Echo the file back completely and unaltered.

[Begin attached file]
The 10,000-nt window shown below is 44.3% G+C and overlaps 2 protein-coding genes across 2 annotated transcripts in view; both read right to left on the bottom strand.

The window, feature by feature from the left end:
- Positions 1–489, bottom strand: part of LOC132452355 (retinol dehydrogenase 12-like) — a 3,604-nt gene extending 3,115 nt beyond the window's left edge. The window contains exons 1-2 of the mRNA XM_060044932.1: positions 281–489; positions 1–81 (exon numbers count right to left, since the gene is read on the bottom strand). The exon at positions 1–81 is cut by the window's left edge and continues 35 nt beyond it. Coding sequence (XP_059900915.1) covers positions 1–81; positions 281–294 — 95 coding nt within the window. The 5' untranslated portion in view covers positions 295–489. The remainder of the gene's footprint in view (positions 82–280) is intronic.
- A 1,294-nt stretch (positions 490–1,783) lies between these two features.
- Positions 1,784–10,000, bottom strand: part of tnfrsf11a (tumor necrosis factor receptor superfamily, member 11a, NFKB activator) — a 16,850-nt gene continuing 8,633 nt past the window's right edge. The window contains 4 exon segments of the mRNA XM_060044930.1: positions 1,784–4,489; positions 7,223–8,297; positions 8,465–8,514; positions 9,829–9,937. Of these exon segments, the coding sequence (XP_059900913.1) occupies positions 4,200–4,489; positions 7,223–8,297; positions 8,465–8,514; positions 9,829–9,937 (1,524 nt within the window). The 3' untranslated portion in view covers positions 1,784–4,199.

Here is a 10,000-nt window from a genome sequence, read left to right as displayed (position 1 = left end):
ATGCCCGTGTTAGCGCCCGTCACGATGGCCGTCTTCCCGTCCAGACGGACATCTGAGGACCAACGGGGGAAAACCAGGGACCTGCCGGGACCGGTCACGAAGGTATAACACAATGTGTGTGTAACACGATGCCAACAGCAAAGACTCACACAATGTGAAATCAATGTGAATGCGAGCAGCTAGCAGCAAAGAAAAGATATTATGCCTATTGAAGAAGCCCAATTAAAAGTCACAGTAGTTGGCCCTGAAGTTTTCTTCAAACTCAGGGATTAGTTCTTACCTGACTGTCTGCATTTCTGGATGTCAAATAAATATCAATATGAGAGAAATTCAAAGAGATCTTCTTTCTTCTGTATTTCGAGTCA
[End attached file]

The 10,000-nt window shown below is 44.3% G+C and overlaps 2 protein-coding genes across 2 annotated transcripts in view; both read right to left on the bottom strand.

The window, feature by feature from the left end:
- Positions 1–489, bottom strand: part of LOC132452355 (retinol dehydrogenase 12-like) — a 3,604-nt gene extending 3,115 nt beyond the window's left edge. The window contains exons 1-2 of the mRNA XM_060044932.1: positions 281–489; positions 1–81 (exon numbers count right to left, since the gene is read on the bottom strand). The exon at positions 1–81 is cut by the window's left edge and continues 35 nt beyond it. Coding sequence (XP_059900915.1) covers positions 1–81; positions 281–294 — 95 coding nt within the window. The 5' untranslated portion in view covers positions 295–489. The remainder of the gene's footprint in view (positions 82–280) is intronic.
- A 1,294-nt stretch (positions 490–1,783) lies between these two features.
- Positions 1,784–10,000, bottom strand: part of tnfrsf11a (tumor necrosis factor receptor superfamily, member 11a, NFKB activator) — a 16,850-nt gene continuing 8,633 nt past the window's right edge. The window contains 4 exon segments of the mRNA XM_060044930.1: positions 1,784–4,489; positions 7,223–8,297; positions 8,465–8,514; positions 9,829–9,937. Of these exon segments, the coding sequence (XP_059900913.1) occupies positions 4,200–4,489; positions 7,223–8,297; positions 8,465–8,514; positions 9,829–9,937 (1,524 nt within the window). The 3' untranslated portion in view covers positions 1,784–4,199.

Here is a 10,000-nt window from a genome sequence, read left to right as displayed (position 1 = left end):
ATGCCCGTGTTAGCGCCCGTCACGATGGCCGTCTTCCCGTCCAGACGGACATCTGAGGACCAACGGGGGAAAACCAGGGACCTGCCGGGACCGGTCACGAAGGTATAACACAATGTGTGTGTAACACGATGCCAACAGCAAAGACTCACACAATGTGAAATCAATGTGAATGCGAGCAGCTAGCAGCAAAGAAAAGATATTATGCCTATTGAAGAAGCCCAATTAAAAGTCACAGTAGTTGGCCCTGAAGTTTTCTTCAAACTCAGGGATTAGTTCTTACCTGACTGTCTGCATTTCTGGATGTCAAATAAATATCAATATGAGAGAAATTCAAAGAGATCTTCTTTCTTCTGTATTTCGAGTCA